Competitor Coach of the Month: Bob Bowman, Arizona State

Competitor Coach of the Month is a recurring SwimSwam feature shedding light on a U.S.-based coach who has risen above the competition. As with any item of recognition, Competitor Coach of the Month is a subjective exercise meant to highlight one coach whose work holds noteworthy context – perhaps a coach who was clearly in the limelight, or one whose work fell through the cracks a bit more among other stories. If your favorite coach wasn’t selected, feel free to respectfully recognize them in our comment section.

Coach Bob Bowman had his Arizona State Sun Devils competing at an incredible level in the first half of March, before the NCAA season was halted by COVID-19.

Since taking over at ASU, Bowman has clearly focused his recruiting efforts on the relay-distance freestyles, stockpiling top prospects in the 100/200 free range. And even without the transferred Cameron Craig or the redshirting Grant House, Bowman still managed to get 8 men to score at Pac-12s in those events, putting up some massive drops along the way.

Here’s a look at all of Arizona State’s 50/100/200 free scorers from 2020 Pac-12s, compared with their top times coming into the 2019-2020 NCAA season last fall:

Best Pre-NCAA Season—->Pac-12s
Swimmer 200 free 100 free 50 free
Jack Dolan 1:34.78—->1:33.29 43.56—->42.32 19.62—->19.40
Carter Swift 1:34.86—->1:33.64 42.48—->42.04 19.76—->19.61
Julian Hill 1:35.14—->1:33.54 44.55—->43.41
Andrew Gray 1:37.68—->1:34.60 45.21—->43.75
Liam Bresette 1:35.19—->1:34.24 43.84—->43.58
Evan Carlson 42.98—->42.37 19.50—->19.48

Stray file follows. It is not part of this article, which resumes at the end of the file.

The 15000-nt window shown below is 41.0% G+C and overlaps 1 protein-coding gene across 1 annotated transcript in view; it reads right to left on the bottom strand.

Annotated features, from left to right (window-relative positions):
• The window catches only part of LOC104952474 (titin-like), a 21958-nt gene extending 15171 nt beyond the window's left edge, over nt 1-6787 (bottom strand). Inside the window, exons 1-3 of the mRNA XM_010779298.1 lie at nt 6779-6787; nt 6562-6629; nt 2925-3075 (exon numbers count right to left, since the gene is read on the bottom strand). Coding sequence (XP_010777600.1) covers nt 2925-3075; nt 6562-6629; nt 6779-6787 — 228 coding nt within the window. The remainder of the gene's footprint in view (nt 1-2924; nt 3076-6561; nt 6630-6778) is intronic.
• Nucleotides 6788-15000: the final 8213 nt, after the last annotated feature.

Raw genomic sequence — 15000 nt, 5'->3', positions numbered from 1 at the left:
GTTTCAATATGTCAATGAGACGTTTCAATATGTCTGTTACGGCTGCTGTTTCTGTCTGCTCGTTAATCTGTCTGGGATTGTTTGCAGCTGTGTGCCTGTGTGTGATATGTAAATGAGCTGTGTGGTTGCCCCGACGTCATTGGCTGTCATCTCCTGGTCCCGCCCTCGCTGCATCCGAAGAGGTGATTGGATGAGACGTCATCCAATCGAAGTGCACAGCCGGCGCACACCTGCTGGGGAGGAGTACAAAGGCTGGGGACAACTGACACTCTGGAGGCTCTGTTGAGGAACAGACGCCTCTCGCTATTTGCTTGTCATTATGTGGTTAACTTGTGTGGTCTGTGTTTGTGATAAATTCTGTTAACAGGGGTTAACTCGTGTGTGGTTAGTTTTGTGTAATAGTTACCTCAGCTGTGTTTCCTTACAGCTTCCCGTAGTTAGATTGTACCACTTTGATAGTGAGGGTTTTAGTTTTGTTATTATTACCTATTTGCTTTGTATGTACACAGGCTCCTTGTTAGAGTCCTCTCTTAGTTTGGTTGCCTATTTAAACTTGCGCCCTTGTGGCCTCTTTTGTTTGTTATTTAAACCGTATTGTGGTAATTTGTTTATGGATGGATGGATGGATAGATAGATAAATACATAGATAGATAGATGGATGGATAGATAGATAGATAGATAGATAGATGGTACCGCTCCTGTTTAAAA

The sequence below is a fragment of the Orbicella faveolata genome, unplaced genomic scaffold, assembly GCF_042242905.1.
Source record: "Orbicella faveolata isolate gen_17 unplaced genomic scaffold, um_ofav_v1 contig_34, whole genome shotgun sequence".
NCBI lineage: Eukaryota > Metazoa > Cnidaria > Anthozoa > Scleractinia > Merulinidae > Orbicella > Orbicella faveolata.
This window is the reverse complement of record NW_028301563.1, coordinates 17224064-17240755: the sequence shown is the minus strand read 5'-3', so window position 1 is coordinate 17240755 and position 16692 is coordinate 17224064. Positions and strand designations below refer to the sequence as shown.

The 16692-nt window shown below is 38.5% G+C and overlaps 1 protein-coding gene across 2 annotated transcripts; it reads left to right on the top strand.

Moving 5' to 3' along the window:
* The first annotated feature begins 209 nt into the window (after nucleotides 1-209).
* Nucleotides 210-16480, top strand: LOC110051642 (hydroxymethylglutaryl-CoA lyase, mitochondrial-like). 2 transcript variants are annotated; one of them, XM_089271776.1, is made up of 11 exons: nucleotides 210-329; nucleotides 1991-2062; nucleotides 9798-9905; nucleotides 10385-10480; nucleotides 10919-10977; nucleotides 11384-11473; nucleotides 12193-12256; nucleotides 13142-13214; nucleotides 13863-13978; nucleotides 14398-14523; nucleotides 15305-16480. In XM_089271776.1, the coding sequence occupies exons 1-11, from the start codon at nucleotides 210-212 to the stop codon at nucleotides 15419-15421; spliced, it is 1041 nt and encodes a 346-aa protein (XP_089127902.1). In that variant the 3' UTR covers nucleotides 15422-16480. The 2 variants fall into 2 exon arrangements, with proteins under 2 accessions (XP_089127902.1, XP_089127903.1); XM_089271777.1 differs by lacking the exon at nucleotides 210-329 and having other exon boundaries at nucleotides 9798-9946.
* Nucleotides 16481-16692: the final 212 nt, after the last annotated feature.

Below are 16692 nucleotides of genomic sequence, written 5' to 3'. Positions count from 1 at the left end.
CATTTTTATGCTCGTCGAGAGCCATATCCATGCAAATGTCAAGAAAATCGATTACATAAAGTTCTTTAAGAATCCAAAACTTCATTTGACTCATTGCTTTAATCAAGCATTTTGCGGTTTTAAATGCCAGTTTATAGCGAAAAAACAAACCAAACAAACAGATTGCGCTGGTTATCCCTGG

Cody Bybee 43.75—->42.74 20.19—->19.52
Zachary Poti 19.91—->19.65

The freshmen Dolan, Hill and Gray have been particularly impressive. Dolan was already an elite recruit, but had a drop of more than a second in the 100 free and 1.5 in the 200 free. Hill was a borderline top 20 prospect who dropped more than a second in both the 100 and 200. Gray had the biggest explosion, cutting three seconds in the 200 and 1.5 in the 100.

Bybee and Bresette are sophomores, Swift and Carlson juniors. Only Poti is a senior, and Arizona State could potentially get House back next season.

And that chart doesn’t even include non-free strokes. Poti dropped from 44.9 to 44.14 in the 100 back, moving to #6 all-time in the event. The sophomore Bybee missed Pac-12s last year, but cut from 46.5 to 45.19 in fly this year, taking second at Pac-12s. Carlson went from 46.7 to 46.2 in butterfly.

Hill cut from 4:18 to 4:15 in the 500. Gray was 4:35 in the 500 out of high school and went 4:18. Bresette went from 4:20 to 4:15. Senior Benjamin Olszewski went 4:14 after going 4:18 last year. (He also went from 3:48 to 3:44 in the IM and 14:56 to 14:52 in the mile).

Arizona State also ranked in the top 10 nationally in four of the five relays, all swum in March. The 200 medley ranked #2 and the 400 free relay #3. (The 800 free was 7th and 200 free 10th). The 400 medley took a DQ at Pac-12s, but would have ranked solidly 6th with their time, even if the false start accounted for half a second.

All said, Arizona State had an oustanding season, and put the nation on notice for a 2020-2021 season where the Sun Devils should be major factors.

 

About Competitor Swim

Since 1960, Competitor Swim® has been the leader in the production of racing lanes and other swim products for competitions around the world. Competitor lane lines have been used in countless NCAA Championships, as well as 10 of the past 13 Olympic Games. Molded and assembled using U.S. – made components, Competitor lane lines are durable, easy to set up and are sold through distributors and dealers worldwide.

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Irish Ringer

Agree, he’s done a fine job at ASU and had a phenomenal season.

Ol' Longhorn

Also reawakened Schmitty.

mds

Appears to be doing well with Flickinger as well.

About Jared Anderson

Jared Anderson

Jared Anderson swam for nearly twenty years. Then, Jared Anderson stopped swimming and started writing about swimming. He's not sick of swimming yet. Swimming might be sick of him, though. Jared was a YMCA and high school swimmer in northern Minnesota, and spent his college years swimming breaststroke and occasionally pretending …

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